Without adequate levels of moisturising agents, alcohol-based hand sanitisers can make your skin very dry, even causing it to crack. Because of this, some people prefer alcohol-free hand sanitisers. However, these antimicrobial sanitisers and hand rubs typically use benzalkonium chloride as an active ingredient, which is less effective against viruses. Benzalkonium chloride–and similar compounds used in alcohol-free sanitisers–can be effective against fungi and bacteria but should only be used if you don't have access to an alcohol-based sanitiser, and never as a safeguard against viruses.
How to Use Hand Sanitiser Gel
It is not only the alcohol content of hand sanitiser gels, sprays, liquids, or wipes that make them an effective measure against bacteria and viruses. It is also the proper application and storage that matter. Health experts always advise the use of soap and water as the most effective way to clean your hands, and to clear them of viruses and bacteria. Alcohol-based hand sanitisers should be used between–not instead of–regular hand washing, and when access to soap and water is limited.
The most effective way to use hand sanitiser gel is to:
- First remove any jewellery from your hands, such as rings.
- Apply a generous amount of sanitising gel to the palm of one hand.
- Rub the palms of both hands together to spread the gel, then continue rubbing your hands to spread the gel all over.
- Rub the palm of one hand over the back of the other hand and then switch.
- Remember to interlace your fingers both palm to palm and palm to back of fingers and remember to also rub the gel over the thumbs of both hands.
- Pay particular attention to your fingers and the tips of your fingers and your nails.
- Continue repeating all the actions for at least a minute or until your hands are dry.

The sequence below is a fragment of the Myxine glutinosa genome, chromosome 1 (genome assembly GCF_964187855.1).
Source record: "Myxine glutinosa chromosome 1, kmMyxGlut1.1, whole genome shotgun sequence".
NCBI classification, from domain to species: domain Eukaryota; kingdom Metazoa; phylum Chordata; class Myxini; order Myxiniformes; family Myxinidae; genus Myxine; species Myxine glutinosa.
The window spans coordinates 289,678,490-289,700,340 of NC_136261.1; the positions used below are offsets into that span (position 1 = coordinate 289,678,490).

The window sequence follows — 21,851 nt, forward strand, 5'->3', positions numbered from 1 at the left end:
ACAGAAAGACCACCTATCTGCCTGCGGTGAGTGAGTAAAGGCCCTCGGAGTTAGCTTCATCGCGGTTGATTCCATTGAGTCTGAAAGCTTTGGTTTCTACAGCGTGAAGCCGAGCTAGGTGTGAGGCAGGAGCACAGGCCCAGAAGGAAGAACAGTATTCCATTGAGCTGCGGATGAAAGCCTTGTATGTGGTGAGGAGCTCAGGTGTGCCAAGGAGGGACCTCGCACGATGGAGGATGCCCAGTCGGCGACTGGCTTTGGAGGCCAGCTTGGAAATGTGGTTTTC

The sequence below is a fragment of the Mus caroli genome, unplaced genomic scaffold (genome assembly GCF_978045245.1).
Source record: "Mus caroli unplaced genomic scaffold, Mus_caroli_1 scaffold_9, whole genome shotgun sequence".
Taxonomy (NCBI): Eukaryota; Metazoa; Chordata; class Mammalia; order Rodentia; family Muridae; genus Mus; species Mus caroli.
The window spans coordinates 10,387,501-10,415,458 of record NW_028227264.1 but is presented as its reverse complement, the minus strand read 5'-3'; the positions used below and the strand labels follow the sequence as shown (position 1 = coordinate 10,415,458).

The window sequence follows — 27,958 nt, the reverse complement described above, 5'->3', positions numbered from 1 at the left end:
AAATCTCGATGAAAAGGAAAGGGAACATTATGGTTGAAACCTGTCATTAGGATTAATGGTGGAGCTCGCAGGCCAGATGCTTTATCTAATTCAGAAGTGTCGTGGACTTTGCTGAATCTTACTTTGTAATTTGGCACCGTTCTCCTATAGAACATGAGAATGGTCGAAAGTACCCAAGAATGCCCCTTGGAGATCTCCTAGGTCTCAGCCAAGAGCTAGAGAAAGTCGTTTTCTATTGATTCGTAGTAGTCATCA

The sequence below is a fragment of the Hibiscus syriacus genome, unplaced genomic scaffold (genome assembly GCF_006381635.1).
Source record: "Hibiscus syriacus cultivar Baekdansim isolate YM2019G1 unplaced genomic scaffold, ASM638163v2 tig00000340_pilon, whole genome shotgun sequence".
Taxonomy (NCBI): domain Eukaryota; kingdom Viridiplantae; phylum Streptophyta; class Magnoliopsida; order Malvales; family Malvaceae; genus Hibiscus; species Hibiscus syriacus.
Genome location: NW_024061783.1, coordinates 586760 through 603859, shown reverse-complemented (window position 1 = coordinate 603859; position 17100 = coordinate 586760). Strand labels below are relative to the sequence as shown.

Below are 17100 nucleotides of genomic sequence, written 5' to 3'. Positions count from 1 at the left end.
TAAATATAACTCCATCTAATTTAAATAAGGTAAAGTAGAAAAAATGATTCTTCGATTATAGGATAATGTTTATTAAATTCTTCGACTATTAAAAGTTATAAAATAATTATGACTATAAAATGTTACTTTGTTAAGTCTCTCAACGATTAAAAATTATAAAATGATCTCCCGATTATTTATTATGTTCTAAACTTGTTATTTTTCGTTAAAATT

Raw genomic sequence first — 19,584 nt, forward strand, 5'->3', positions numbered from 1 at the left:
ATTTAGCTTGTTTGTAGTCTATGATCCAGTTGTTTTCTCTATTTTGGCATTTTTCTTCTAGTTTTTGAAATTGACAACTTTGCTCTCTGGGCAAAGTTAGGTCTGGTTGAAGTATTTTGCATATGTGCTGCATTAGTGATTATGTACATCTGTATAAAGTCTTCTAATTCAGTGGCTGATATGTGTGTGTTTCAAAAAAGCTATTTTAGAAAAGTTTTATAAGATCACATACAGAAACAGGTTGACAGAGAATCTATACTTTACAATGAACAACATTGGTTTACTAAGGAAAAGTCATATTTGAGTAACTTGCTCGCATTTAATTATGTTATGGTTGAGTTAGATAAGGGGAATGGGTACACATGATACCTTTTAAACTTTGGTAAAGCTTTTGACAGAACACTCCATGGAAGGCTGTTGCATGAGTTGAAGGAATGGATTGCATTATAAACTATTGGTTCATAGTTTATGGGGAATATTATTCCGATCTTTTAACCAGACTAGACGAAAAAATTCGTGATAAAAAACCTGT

- Avoid using a cloth or other item to wipe excess gel off your hands. Rather keep rubbing your hands until all the gel is gone.
All types of hand sanitisers can also be less effective on hands that are heavily soiled or visibly dirty. Visible dirt can result in the alcohol content not coming into contact with bacteria and viruses long enough to destroy them. Carrying a supply of antimicrobial hand sanitiser wipes can help counter this. If your hands are visibly dirty and you don’t have access to soap and water, first clean them using a wipe before applying the hand sanitiser gel.
Finally, it is important to always store alcohol-based hand sanitisers in a cool place, and out of direct sunlight. Alcohol evaporates more easily than water and being exposed to high temperatures will cause the alcohol in your hand sanitiser to evaporate more quickly, making the sanitiser less effective.
Elyptol’s range of hand sanitising wipes, sprays, and gels are 100% Australian made, with an alcohol concentration of 70%. We use ethanol derived from processed corn or sugar cane, combined with water, eucalyptus, glycerol–as a moisturising agent–and piroctone olamine as a preservative. Our hand sanitising gels also include Hyprolose as an emulsifier. This means they are not only very effective at keeping your hands free from disease-causing pathogens, they also keep your hands moisturised and soft, with little risk of any allergic reactions.